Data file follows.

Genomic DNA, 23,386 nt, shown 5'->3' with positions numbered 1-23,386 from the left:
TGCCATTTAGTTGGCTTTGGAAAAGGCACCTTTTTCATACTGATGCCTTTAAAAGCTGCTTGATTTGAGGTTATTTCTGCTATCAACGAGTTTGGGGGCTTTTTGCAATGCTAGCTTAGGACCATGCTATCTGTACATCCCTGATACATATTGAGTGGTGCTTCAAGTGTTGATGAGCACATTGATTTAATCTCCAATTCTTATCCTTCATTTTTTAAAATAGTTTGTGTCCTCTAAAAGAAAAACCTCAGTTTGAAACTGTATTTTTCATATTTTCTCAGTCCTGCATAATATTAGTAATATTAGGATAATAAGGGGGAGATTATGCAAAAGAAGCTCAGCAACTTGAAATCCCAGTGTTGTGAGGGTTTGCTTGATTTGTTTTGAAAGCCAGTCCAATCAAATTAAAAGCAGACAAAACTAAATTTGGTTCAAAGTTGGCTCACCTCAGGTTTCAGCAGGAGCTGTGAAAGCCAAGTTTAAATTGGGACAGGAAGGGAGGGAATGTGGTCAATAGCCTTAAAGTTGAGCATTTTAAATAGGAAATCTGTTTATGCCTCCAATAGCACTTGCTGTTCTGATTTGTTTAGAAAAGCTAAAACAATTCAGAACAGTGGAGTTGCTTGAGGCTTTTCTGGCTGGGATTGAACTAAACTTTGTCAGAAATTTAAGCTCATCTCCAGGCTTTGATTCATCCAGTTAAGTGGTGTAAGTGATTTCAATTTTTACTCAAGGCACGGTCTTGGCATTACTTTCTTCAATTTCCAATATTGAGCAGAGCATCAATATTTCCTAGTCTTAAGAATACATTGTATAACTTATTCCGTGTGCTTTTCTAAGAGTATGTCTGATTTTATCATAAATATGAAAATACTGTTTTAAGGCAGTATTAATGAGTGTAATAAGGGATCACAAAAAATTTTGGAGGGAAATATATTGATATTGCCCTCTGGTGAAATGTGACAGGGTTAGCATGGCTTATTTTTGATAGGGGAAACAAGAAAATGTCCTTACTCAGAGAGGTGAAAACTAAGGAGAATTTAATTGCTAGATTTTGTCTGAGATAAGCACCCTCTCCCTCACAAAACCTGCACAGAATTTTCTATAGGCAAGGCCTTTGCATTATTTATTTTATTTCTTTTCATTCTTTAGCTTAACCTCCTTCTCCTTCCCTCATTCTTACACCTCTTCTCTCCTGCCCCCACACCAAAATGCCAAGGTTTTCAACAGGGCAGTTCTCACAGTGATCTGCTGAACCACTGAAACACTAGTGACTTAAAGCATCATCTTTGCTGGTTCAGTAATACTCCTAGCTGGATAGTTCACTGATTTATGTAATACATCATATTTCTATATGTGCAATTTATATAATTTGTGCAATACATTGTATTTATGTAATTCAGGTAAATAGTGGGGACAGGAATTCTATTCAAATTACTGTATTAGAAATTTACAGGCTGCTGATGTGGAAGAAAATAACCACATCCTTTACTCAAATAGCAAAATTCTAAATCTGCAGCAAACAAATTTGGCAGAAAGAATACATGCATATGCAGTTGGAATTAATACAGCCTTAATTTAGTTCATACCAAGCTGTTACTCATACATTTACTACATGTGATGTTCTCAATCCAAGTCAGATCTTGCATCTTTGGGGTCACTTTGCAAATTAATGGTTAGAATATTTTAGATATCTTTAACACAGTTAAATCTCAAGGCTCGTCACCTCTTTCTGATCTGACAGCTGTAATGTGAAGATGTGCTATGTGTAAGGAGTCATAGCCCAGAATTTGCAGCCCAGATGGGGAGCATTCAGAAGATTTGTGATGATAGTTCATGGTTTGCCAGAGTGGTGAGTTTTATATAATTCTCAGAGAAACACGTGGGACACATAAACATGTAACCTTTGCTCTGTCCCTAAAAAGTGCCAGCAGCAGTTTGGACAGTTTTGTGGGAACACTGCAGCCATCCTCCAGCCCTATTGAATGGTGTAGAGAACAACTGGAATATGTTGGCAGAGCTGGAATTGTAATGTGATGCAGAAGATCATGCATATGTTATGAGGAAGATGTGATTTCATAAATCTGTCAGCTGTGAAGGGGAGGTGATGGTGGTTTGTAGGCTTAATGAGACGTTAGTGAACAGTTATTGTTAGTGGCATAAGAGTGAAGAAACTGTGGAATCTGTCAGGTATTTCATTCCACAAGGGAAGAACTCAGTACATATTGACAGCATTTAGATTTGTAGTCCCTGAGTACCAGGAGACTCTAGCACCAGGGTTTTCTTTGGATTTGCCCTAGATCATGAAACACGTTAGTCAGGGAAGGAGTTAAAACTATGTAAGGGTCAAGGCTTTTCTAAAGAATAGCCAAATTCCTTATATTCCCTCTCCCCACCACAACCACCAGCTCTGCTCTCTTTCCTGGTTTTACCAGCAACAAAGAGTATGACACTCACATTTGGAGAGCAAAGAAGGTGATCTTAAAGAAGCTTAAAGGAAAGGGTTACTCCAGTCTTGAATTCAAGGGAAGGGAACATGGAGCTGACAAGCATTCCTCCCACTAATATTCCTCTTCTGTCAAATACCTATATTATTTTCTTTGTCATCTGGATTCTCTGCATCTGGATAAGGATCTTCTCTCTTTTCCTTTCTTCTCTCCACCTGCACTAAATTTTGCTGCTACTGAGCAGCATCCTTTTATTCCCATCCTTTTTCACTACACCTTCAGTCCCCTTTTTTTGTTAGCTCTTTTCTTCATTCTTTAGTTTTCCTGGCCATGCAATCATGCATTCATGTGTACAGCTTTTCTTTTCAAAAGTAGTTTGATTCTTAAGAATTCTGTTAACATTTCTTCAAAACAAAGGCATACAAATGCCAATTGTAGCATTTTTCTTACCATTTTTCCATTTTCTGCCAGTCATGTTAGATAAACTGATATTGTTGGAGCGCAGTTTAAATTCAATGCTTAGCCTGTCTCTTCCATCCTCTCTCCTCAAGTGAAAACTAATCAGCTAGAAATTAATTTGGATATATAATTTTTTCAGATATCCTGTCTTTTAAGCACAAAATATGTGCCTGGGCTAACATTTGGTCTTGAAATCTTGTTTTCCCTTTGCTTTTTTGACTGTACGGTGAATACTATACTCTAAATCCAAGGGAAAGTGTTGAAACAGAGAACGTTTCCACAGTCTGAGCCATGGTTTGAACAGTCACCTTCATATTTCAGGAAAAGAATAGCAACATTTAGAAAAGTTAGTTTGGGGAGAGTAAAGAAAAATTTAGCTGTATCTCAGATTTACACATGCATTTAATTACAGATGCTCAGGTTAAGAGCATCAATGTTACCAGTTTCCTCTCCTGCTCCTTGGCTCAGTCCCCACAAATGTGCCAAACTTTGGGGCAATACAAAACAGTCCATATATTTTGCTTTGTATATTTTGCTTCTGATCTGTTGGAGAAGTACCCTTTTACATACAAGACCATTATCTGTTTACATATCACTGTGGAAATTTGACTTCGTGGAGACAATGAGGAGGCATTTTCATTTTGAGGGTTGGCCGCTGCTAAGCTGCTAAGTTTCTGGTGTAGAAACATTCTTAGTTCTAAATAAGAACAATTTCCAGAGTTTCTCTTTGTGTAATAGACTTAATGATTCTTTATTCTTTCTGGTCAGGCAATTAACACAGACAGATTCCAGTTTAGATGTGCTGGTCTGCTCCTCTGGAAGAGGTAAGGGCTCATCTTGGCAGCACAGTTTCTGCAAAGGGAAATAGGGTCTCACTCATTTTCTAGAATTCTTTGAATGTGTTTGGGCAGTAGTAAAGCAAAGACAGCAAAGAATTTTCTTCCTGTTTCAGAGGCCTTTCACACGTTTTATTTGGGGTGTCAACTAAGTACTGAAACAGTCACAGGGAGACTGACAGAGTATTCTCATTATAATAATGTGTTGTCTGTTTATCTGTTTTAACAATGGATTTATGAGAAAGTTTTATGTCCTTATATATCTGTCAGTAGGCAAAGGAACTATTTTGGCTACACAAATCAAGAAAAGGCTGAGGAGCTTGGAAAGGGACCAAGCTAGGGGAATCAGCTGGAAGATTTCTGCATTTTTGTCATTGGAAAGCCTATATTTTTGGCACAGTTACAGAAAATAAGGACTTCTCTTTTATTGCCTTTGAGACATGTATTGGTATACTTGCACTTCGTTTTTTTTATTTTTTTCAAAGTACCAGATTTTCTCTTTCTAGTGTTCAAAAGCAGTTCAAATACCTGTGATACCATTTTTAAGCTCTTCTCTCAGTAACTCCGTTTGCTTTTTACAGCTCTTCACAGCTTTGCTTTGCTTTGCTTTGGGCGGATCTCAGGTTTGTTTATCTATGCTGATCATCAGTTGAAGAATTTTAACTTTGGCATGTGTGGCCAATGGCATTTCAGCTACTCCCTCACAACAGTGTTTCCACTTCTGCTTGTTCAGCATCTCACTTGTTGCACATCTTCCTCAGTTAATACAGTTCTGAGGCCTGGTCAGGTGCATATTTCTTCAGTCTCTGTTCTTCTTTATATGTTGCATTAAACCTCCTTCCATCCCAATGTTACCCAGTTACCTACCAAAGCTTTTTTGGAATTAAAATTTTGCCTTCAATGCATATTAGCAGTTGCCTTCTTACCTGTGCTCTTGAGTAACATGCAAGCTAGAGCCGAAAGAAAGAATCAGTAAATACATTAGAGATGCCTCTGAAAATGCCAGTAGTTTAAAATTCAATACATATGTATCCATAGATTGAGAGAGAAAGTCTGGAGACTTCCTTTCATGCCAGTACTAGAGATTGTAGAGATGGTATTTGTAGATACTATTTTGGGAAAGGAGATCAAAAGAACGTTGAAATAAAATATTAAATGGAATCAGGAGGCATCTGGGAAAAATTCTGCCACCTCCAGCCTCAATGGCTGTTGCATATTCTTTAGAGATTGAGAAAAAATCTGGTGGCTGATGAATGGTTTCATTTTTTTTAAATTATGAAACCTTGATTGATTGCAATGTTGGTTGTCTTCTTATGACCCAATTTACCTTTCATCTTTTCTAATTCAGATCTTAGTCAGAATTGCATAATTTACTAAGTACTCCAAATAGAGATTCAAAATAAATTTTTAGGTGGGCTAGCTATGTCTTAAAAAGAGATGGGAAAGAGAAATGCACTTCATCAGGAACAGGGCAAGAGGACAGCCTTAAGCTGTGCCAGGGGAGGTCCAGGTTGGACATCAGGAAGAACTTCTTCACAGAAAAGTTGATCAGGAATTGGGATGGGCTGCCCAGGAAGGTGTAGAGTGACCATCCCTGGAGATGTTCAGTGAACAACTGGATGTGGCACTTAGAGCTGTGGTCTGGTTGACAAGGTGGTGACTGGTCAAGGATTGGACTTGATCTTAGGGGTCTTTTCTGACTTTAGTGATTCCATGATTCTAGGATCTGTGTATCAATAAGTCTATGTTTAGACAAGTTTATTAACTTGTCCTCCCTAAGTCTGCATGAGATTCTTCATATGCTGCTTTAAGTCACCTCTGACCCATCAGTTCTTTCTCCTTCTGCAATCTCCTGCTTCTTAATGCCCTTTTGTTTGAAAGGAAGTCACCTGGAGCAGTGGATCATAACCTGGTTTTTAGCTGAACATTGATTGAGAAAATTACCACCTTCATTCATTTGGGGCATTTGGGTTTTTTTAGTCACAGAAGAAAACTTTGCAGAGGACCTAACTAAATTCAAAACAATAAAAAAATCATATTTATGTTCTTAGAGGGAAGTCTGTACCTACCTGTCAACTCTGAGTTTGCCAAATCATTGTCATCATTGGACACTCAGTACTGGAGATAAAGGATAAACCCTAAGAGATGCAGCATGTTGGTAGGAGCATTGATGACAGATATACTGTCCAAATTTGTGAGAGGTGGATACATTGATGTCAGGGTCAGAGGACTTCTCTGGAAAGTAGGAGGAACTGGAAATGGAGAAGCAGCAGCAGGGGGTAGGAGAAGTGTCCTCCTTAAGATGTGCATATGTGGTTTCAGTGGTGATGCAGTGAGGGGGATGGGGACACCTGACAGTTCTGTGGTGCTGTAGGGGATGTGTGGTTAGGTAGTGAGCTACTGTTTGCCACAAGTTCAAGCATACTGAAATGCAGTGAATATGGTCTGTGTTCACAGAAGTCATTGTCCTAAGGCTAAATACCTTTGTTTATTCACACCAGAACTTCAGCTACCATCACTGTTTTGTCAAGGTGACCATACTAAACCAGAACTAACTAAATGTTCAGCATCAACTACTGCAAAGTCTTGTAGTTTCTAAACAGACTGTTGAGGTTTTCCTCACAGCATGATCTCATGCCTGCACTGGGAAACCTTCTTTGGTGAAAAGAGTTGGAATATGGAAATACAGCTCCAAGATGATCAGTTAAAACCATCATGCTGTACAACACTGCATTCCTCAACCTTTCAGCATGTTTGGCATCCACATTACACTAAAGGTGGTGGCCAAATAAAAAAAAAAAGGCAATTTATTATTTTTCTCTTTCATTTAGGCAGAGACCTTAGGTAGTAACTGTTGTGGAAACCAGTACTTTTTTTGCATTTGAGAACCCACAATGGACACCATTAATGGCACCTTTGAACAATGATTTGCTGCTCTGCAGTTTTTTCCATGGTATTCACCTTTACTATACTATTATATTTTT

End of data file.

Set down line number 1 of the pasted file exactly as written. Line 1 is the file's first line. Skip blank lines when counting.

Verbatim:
Genomic DNA, 23,386 nt, shown 5'->3' with positions numbered 1-23,386 from the left: